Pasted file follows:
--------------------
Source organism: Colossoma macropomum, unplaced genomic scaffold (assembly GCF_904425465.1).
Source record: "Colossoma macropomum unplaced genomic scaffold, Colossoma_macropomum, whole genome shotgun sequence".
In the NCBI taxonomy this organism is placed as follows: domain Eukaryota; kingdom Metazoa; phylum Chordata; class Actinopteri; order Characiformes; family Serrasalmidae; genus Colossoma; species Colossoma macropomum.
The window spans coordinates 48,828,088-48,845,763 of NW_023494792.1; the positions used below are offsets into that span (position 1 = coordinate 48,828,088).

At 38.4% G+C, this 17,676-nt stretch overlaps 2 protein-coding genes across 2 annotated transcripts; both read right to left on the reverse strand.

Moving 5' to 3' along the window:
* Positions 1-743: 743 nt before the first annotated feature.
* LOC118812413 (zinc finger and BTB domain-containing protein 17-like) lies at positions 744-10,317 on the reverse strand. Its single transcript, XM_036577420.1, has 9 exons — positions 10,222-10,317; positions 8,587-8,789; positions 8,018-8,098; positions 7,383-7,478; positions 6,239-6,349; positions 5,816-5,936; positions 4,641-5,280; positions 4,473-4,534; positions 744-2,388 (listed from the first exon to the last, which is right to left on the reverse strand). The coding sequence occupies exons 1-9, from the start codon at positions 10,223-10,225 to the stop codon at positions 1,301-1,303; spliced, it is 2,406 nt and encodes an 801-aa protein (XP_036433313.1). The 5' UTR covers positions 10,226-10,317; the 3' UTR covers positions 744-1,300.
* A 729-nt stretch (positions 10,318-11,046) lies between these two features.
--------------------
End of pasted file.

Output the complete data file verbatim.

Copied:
Source organism: Colossoma macropomum, unplaced genomic scaffold (assembly GCF_904425465.1).
Source record: "Colossoma macropomum unplaced genomic scaffold, Colossoma_macropomum, whole genome shotgun sequence".
In the NCBI taxonomy this organism is placed as follows: domain Eukaryota; kingdom Metazoa; phylum Chordata; class Actinopteri; order Characiformes; family Serrasalmidae; genus Colossoma; species Colossoma macropomum.
The window spans coordinates 48,828,088-48,845,763 of NW_023494792.1; the positions used below are offsets into that span (position 1 = coordinate 48,828,088).

At 38.4% G+C, this 17,676-nt stretch overlaps 2 protein-coding genes across 2 annotated transcripts; both read right to left on the reverse strand.

Moving 5' to 3' along the window:
* Positions 1-743: 743 nt before the first annotated feature.
* LOC118812413 (zinc finger and BTB domain-containing protein 17-like) lies at positions 744-10,317 on the reverse strand. Its single transcript, XM_036577420.1, has 9 exons — positions 10,222-10,317; positions 8,587-8,789; positions 8,018-8,098; positions 7,383-7,478; positions 6,239-6,349; positions 5,816-5,936; positions 4,641-5,280; positions 4,473-4,534; positions 744-2,388 (listed from the first exon to the last, which is right to left on the reverse strand). The coding sequence occupies exons 1-9, from the start codon at positions 10,223-10,225 to the stop codon at positions 1,301-1,303; spliced, it is 2,406 nt and encodes an 801-aa protein (XP_036433313.1). The 5' UTR covers positions 10,226-10,317; the 3' UTR covers positions 744-1,300.
* A 729-nt stretch (positions 10,318-11,046) lies between these two features.